There is a limit on how long a creditor has to bring legal action against you for unpaid debt. This is known as the statute of limitations. Essentially, if your debt is very old, the creditor may be unable to sue you to collect.
If you do not pay your debt for a long time, eventually your creditor may file a lawsuit against you for nonpayment of debt. If your creditor is successful in court, they get a judgment against you. With a judgment, your creditor has the right to powerful collection actions, including the ability to garnish your wages or levy (take money from) your bank account.
However, your creditor has a limited time in which they must bring a lawsuit. Typically a lawsuit for nonpayment of debt is a breach of contract case. Think of it this way: if you signed a contract agreeing to pay back the debt, and you don’t pay the debt back, then you have breached the contract.
Georgia Statute of Limitations on Debt Collection
In Georgia, the statute of limitations on written contracts is 6 years from when it becomes due and payable. O.C.G.A. §9-3-24. This means that after 6 years passed, no action can be brought in court. The period begins tolling from the date of the last payment.
In a 2008 case, the Georgia Court of Appeals held that contracts for credit cards are considered written contracts in Georgia and fall under the purview of GA Code §9-3-24 six year statute of limitations. Hill v. American Express, 289 Ga. App. 576 (2008). In Hill, even though the debtor, Ricky Hill, did not sign a contract with American Express, the Court found that “the contract was agreed to, not by my signature, but by use of the card[.]” Id.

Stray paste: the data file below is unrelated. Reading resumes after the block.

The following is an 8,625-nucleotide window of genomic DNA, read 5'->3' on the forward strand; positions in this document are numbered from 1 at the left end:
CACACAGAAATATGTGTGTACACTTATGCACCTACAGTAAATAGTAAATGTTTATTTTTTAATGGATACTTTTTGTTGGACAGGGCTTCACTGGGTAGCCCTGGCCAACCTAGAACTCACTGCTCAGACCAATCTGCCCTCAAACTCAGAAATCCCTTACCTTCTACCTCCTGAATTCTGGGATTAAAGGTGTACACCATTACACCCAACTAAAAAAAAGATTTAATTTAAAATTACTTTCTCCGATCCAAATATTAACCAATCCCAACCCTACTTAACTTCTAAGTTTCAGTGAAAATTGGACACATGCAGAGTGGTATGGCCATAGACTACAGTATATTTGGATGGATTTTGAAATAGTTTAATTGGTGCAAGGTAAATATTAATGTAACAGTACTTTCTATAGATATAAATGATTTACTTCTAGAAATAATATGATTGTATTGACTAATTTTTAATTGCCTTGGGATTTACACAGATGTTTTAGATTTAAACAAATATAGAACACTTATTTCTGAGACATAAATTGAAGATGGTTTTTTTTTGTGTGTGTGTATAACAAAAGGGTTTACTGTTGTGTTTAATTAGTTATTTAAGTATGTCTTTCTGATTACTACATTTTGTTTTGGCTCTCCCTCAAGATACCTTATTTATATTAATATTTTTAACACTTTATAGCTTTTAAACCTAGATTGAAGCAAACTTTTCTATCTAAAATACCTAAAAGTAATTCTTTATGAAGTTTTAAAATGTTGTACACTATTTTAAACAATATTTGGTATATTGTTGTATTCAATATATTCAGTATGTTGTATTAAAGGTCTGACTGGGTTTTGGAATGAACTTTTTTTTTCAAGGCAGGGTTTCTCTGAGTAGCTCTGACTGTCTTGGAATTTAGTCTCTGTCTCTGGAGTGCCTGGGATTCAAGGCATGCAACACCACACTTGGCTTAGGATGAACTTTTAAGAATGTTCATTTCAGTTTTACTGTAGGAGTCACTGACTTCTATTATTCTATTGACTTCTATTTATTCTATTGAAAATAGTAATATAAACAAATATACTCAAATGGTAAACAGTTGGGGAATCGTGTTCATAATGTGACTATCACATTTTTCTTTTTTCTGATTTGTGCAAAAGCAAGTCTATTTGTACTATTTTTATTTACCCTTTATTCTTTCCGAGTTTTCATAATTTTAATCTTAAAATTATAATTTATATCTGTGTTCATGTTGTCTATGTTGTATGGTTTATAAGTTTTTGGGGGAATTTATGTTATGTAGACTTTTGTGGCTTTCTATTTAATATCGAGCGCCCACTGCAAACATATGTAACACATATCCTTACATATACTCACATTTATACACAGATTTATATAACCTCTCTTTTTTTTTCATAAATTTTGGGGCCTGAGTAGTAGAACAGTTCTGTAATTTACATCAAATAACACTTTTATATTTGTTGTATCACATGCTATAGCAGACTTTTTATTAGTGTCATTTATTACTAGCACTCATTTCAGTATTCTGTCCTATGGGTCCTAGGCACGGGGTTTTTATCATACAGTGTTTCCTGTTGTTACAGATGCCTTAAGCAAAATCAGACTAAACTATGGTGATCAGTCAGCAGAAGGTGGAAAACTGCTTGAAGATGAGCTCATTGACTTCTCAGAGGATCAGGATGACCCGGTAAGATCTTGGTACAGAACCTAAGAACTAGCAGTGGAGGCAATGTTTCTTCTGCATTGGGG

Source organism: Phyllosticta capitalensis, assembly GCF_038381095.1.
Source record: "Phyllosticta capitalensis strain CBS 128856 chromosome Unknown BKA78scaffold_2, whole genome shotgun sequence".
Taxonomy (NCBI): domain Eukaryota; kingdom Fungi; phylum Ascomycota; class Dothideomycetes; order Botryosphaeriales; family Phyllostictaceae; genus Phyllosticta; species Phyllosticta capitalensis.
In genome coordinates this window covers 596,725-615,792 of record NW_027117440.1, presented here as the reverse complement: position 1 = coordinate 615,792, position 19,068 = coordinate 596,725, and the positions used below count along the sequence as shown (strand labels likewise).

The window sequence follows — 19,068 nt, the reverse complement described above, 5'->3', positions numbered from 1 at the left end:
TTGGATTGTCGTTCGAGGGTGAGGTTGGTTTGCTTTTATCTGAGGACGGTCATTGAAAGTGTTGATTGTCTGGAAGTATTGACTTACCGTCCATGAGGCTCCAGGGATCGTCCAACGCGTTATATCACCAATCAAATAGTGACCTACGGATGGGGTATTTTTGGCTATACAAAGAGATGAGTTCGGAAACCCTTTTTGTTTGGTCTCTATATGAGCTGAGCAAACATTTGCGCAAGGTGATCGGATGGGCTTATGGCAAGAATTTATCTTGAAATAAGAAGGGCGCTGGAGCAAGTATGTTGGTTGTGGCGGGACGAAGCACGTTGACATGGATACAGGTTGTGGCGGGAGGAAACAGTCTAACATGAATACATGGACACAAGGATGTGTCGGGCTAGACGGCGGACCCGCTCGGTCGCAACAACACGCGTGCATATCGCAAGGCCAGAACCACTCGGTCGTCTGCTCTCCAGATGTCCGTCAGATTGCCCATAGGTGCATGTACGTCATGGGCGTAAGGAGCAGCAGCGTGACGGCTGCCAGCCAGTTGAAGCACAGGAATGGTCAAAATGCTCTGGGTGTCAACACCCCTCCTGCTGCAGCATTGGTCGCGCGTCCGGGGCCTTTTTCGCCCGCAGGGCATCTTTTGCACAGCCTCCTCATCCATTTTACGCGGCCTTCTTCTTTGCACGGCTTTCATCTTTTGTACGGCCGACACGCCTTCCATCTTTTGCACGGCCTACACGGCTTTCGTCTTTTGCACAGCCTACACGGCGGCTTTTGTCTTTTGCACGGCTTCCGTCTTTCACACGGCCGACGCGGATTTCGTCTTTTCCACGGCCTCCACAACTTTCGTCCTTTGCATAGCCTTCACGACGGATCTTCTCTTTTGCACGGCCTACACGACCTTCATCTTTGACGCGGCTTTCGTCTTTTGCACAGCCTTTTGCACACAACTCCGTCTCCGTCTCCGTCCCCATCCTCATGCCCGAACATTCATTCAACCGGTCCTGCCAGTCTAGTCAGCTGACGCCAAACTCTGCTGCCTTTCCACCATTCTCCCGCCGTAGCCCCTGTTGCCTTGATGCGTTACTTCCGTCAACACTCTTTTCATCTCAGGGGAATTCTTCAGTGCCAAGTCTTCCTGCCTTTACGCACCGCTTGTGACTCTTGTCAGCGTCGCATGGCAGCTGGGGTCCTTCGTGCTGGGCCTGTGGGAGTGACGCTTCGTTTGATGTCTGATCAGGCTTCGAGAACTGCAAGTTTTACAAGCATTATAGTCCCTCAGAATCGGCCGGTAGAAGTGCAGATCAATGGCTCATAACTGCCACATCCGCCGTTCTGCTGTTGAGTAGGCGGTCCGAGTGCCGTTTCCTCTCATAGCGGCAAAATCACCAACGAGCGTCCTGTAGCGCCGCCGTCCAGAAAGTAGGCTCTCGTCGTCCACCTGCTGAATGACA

Open Account, Implied Promise, or Undertaking
In Georgia, the statute of limitations on an open account is 4 years. “All actions upon an open account, or for the breach of any contract not under the hand of the party sought to be charged, or upon any implied promise or undertaking shall be brought within four years after the right of action accrues.” O.C.G.A. §9-3-25. Under this code section, the period begins from the date of the default, not the date of the last payment.
Before Paying Off An Old Debt, Check the Statute of Limitations
Once the statute of limitations has passed, creditors may still try to collect from you but they have no legal way to compel you to pay. Prior to entering into an agreement to pay a debt, we encourage you to make sure the debt is still due and check to see if the statute of limitations has run.
Stop Debt Collection & Erase Debts by Filing Bankruptcy
Here at the Law Office of Barbara B. Braziel we will make sure you understand the benefits of bankruptcy and how filing with affect you and your family. We take the time to explain the bankruptcy process to our clients. We invite you to learn more about our firm here and come meet with us for a free no-obligation consultation.
For over 35-years we have proudly served the people in Savannah, Richmond Hill, Hinesville, Pooler, Port Wentworth, Tybee Island, Clyo, Ellabel, Midway, Springfield, Pembroke, Brooklet, Garden City, and Ludowici, Georgia.
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